The Book of Mormon: Would You Regularly Study Inspired Fiction?

The post below is a reprint from Mormon Matters. The discussion that followed was intriguing. Most of the posters that no longer believed in the historicity of the Book of Mormon openly admitted that when the Book of Mormon lost it’s historicity for them, it also lost it’s value as scripture worthy of study. There was at least one notable exception of someone that still studied it as scripture regularly, if perhaps a reduced level overall, though he admitted that he felt the same way about the Bible as well. Also intriguing was John Hamer’s concerns that the wording was biased because the word ‘fiction’ might be a loaded term. I had not intended it to be so, but I compromised by adding a ‘revised wording’ version at the bottom.

I’m intrigued by those on the bloggernacle that see The Book of Mormon as fiction but inspired by God. It’s common to hear someone that holds that belief say that it doesn’t really matter if The Book of Mormon is historical or not.

In the past, Clay asked me if I thought that someone who believes The Book of Mormon to be fiction lost their salvation. My answer was, no, I do not believe such a belief causes a person to lose salvation in and of itself. [12/22/2010: At this point in time, I had not admitted to people that I was just shy of a universalist.] DougG asked me if I believe people that believed the Book of Mormon was inspired but not historical should be rooted out of the Church. My answer to that question was, no they shouldn’t be.

Both of these questions made me think of some counter questions for those that believe The Book of Mormon is inspired of God but just a work of fiction:

  • Do you still study The Book of Mormon as a guide to your life on a regular basis?
  • Do you still prayerfully seek for truths in The Book of Mormon to apply into your life?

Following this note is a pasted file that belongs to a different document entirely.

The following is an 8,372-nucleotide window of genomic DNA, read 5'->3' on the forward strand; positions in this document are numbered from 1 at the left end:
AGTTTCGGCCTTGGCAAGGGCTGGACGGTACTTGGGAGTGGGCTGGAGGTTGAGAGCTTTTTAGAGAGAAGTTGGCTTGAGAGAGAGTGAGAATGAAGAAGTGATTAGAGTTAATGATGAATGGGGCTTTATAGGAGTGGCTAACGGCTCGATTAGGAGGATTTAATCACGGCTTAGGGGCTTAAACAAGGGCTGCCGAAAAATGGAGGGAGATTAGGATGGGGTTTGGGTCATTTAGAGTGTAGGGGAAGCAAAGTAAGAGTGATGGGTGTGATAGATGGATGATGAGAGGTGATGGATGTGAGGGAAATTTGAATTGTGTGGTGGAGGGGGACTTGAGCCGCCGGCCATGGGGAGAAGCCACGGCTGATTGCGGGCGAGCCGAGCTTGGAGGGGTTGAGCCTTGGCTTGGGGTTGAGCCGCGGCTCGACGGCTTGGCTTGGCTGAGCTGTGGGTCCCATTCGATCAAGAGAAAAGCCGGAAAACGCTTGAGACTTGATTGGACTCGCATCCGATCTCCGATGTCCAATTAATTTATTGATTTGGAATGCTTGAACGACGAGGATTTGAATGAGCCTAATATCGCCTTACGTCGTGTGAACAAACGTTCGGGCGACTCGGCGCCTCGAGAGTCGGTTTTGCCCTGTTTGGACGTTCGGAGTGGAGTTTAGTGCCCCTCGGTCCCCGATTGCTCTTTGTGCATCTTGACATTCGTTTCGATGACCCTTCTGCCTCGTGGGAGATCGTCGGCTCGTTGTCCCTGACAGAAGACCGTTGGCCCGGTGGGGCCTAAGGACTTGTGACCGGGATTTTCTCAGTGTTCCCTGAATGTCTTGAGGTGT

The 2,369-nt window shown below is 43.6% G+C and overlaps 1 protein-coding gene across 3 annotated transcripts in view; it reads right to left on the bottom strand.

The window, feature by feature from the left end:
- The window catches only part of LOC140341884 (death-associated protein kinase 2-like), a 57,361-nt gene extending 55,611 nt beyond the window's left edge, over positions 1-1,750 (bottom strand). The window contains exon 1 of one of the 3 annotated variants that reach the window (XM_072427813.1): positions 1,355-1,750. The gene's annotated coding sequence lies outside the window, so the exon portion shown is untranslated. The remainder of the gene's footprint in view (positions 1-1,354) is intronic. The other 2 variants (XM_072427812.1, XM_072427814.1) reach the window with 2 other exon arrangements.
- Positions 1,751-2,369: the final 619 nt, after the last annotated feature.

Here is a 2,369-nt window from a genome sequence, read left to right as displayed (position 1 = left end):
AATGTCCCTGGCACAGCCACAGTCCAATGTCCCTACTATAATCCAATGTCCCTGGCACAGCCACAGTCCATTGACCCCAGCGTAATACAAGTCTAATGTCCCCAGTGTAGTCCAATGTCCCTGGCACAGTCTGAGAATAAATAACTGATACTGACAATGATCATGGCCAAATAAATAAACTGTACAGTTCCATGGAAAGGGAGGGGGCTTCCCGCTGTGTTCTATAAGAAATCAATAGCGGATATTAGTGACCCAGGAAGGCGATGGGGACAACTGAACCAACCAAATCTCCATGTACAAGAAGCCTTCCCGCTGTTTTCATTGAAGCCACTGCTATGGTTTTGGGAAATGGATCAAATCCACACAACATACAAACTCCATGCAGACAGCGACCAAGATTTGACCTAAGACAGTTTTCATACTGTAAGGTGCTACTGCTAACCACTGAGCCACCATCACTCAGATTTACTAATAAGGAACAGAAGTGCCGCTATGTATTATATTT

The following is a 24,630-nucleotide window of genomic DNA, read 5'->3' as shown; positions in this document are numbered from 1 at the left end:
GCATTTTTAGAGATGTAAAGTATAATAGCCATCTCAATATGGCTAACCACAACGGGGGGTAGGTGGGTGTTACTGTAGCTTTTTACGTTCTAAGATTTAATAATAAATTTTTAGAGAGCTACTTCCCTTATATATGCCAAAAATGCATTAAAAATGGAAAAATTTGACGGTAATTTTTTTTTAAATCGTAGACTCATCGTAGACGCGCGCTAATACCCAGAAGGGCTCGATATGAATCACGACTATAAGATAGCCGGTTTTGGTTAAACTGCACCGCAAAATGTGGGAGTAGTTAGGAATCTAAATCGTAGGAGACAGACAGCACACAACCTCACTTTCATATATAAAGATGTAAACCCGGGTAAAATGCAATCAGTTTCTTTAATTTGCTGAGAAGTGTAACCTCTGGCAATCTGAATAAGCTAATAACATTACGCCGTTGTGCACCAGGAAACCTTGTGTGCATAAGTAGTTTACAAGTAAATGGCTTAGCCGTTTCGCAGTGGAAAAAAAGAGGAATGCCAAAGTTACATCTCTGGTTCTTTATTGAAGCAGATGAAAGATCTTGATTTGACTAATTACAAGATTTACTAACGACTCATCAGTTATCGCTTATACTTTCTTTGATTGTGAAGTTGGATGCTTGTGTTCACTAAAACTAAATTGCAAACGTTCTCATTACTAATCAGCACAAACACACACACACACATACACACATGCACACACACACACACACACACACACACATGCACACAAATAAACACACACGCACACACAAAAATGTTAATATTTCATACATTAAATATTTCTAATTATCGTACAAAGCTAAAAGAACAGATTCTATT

• Did you do any of the above types of study when you thought The Book of Mormon was also historical?
  • Do you limit your study of The Book of Mormon to only finding 19th century patterns now or are you open to finding unique eternal truths there for our day?
  • Do you limit your study of The Book of Mormon to only what you need to do to fulfill a calling? (Like say preparing for lessons.)
  • Did coming to believe The Book of Mormon was only inspired fiction cause you to reduce your efforts to study it in any way?

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Guest Post: Reconciling a fictional Book of Mormon with Joseph Smith’s stated testimony

The following guest post comes from Mike Parker, a long-time  Bloggernacle commenter.

A small percentage of Latter-day Saints are aware that the historicity of the Book of Mormon has its detractors. Among those who are aware of the issues, there has been some discussion on this topic.

Actually, “discussion” is probably too polite a term.

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Book Review: “Heroes of the Fallen” by David J. West